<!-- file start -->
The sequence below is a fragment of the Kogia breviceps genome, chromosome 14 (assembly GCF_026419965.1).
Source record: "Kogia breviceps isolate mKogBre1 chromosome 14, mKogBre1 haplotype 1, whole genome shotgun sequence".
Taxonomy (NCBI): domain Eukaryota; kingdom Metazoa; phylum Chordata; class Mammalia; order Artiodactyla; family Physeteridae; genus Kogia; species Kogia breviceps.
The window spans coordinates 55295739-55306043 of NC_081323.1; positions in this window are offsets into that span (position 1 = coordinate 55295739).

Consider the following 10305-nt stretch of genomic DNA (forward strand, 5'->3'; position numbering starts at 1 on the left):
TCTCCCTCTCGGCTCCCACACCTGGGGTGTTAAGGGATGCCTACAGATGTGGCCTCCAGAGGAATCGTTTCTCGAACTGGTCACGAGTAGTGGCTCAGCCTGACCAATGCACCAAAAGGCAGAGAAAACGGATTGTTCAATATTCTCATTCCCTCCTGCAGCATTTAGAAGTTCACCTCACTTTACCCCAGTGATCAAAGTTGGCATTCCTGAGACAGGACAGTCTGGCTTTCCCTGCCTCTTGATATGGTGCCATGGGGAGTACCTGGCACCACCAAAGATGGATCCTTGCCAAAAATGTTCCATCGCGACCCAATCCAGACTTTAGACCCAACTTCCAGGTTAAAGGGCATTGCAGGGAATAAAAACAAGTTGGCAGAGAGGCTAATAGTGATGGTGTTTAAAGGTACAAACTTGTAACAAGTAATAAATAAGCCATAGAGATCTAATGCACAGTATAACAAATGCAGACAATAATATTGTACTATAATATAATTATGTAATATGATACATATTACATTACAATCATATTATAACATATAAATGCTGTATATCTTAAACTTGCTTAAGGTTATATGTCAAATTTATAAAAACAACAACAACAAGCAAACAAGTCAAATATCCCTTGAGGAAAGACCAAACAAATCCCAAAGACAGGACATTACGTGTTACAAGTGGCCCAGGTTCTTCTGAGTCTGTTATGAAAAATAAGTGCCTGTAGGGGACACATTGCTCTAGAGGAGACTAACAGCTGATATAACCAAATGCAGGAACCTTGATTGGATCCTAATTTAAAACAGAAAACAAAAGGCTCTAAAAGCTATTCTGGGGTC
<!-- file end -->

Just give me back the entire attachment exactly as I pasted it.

The sequence below is a fragment of the Kogia breviceps genome, chromosome 14 (assembly GCF_026419965.1).
Source record: "Kogia breviceps isolate mKogBre1 chromosome 14, mKogBre1 haplotype 1, whole genome shotgun sequence".
Taxonomy (NCBI): domain Eukaryota; kingdom Metazoa; phylum Chordata; class Mammalia; order Artiodactyla; family Physeteridae; genus Kogia; species Kogia breviceps.
The window spans coordinates 55295739-55306043 of NC_081323.1; positions in this window are offsets into that span (position 1 = coordinate 55295739).

Consider the following 10305-nt stretch of genomic DNA (forward strand, 5'->3'; position numbering starts at 1 on the left):
TCTCCCTCTCGGCTCCCACACCTGGGGTGTTAAGGGATGCCTACAGATGTGGCCTCCAGAGGAATCGTTTCTCGAACTGGTCACGAGTAGTGGCTCAGCCTGACCAATGCACCAAAAGGCAGAGAAAACGGATTGTTCAATATTCTCATTCCCTCCTGCAGCATTTAGAAGTTCACCTCACTTTACCCCAGTGATCAAAGTTGGCATTCCTGAGACAGGACAGTCTGGCTTTCCCTGCCTCTTGATATGGTGCCATGGGGAGTACCTGGCACCACCAAAGATGGATCCTTGCCAAAAATGTTCCATCGCGACCCAATCCAGACTTTAGACCCAACTTCCAGGTTAAAGGGCATTGCAGGGAATAAAAACAAGTTGGCAGAGAGGCTAATAGTGATGGTGTTTAAAGGTACAAACTTGTAACAAGTAATAAATAAGCCATAGAGATCTAATGCACAGTATAACAAATGCAGACAATAATATTGTACTATAATATAATTATGTAATATGATACATATTACATTACAATCATATTATAACATATAAATGCTGTATATCTTAAACTTGCTTAAGGTTATATGTCAAATTTATAAAAACAACAACAACAAGCAAACAAGTCAAATATCCCTTGAGGAAAGACCAAACAAATCCCAAAGACAGGACATTACGTGTTACAAGTGGCCCAGGTTCTTCTGAGTCTGTTATGAAAAATAAGTGCCTGTAGGGGACACATTGCTCTAGAGGAGACTAACAGCTGATATAACCAAATGCAGGAACCTTGATTGGATCCTAATTTAAAACAGAAAACAAAAGGCTCTAAAAGCTATTCTGGGGTC